Generally speaking traditional story structure accepts that the middle chapter is the darker one. The obvious contemporary example of this is The Empire Strikes Back, and FF7’s structure perfectly compliments a trilogy fitting this.
After ending with the escape from Midgar, I’d envision a second game opening cold into the Nibelheim flashback sequence. A young, inexperienced Cloud is on his first mission (an ideal opportunity to offer players refresher tutorials), and this is also a first proper introduction to Sephiroth. This flashback sets up the party’s mission for the rest of the game, too.
From here I’d have the game continue as on PS1, expanded in places, reaching its climax not at that death but instead with the moment that Cloud hands Sephiroth the Black Materia before disappearing. Here is your ‘dark middle chapter’ ending: you’ve been rocked by loss, and now the protagonist is missing and the villain has the maguffin that can be used to destroy the world.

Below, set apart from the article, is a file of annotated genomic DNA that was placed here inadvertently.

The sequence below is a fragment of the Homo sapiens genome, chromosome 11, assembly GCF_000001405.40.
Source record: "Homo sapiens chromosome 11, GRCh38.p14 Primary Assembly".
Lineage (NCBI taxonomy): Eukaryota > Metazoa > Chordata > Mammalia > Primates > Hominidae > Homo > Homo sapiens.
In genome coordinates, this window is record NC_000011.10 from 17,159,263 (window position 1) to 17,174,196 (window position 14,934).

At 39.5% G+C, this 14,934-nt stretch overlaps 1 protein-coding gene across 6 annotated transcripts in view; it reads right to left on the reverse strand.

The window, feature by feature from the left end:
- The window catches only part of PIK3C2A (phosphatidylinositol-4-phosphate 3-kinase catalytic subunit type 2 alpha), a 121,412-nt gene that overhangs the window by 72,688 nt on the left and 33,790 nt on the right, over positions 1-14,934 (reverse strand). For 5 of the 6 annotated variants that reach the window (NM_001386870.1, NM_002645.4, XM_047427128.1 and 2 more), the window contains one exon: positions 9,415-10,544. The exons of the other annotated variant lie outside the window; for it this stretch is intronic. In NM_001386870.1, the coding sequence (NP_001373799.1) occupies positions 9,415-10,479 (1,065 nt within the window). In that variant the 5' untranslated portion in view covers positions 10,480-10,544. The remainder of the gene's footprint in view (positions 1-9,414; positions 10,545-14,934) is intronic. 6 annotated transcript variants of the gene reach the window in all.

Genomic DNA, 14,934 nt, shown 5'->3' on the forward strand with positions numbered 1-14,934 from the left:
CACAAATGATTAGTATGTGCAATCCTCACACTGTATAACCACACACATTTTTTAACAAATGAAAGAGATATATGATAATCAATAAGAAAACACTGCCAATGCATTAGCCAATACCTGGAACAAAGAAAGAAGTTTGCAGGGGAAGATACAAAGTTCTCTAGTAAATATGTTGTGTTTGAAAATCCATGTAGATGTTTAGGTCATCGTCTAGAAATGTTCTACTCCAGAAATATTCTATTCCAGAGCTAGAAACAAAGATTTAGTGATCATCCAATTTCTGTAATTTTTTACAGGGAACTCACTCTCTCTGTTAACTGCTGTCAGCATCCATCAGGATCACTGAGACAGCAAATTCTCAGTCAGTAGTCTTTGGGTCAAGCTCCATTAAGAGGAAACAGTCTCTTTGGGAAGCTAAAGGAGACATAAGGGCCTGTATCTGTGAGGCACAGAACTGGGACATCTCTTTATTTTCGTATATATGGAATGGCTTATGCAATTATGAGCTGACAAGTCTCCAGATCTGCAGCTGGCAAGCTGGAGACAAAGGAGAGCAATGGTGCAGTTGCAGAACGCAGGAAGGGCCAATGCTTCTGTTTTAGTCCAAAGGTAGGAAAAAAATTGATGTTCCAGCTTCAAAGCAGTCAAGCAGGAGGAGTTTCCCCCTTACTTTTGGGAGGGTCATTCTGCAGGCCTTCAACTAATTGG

Part Three: An Open World
That ending for a second part gives you a hell of an opening for a third game, too: Tifa (or Cid, but who picked him?) is suddenly the protagonist and the stakes are higher than ever. Tifa is also new at leading the party, which is another great chance for an in-universe-contextualized tutorial do-over. Also, most of FF7 up until this point is a road trip, linearly heading from place to place chasing Sephiroth. At this point the game can open up: indeed, if Square Enix wanted, it could save a possible open-ended world map for this entry.
This third part works for a lot of reasons, but primarily because it saves some real bombast for the final chapter, including a victory lap return to Midgar, the WEAPON raids and the final truth of what happened in Nibelheim, which presumably will this time around include extra details established in Crisis Core.
Anyway. That’s how I’d split it – but, FF fans, how would you? And how will Square Enix? With any luck we’ll get a hint in June, when the game is set to be shown in more detail.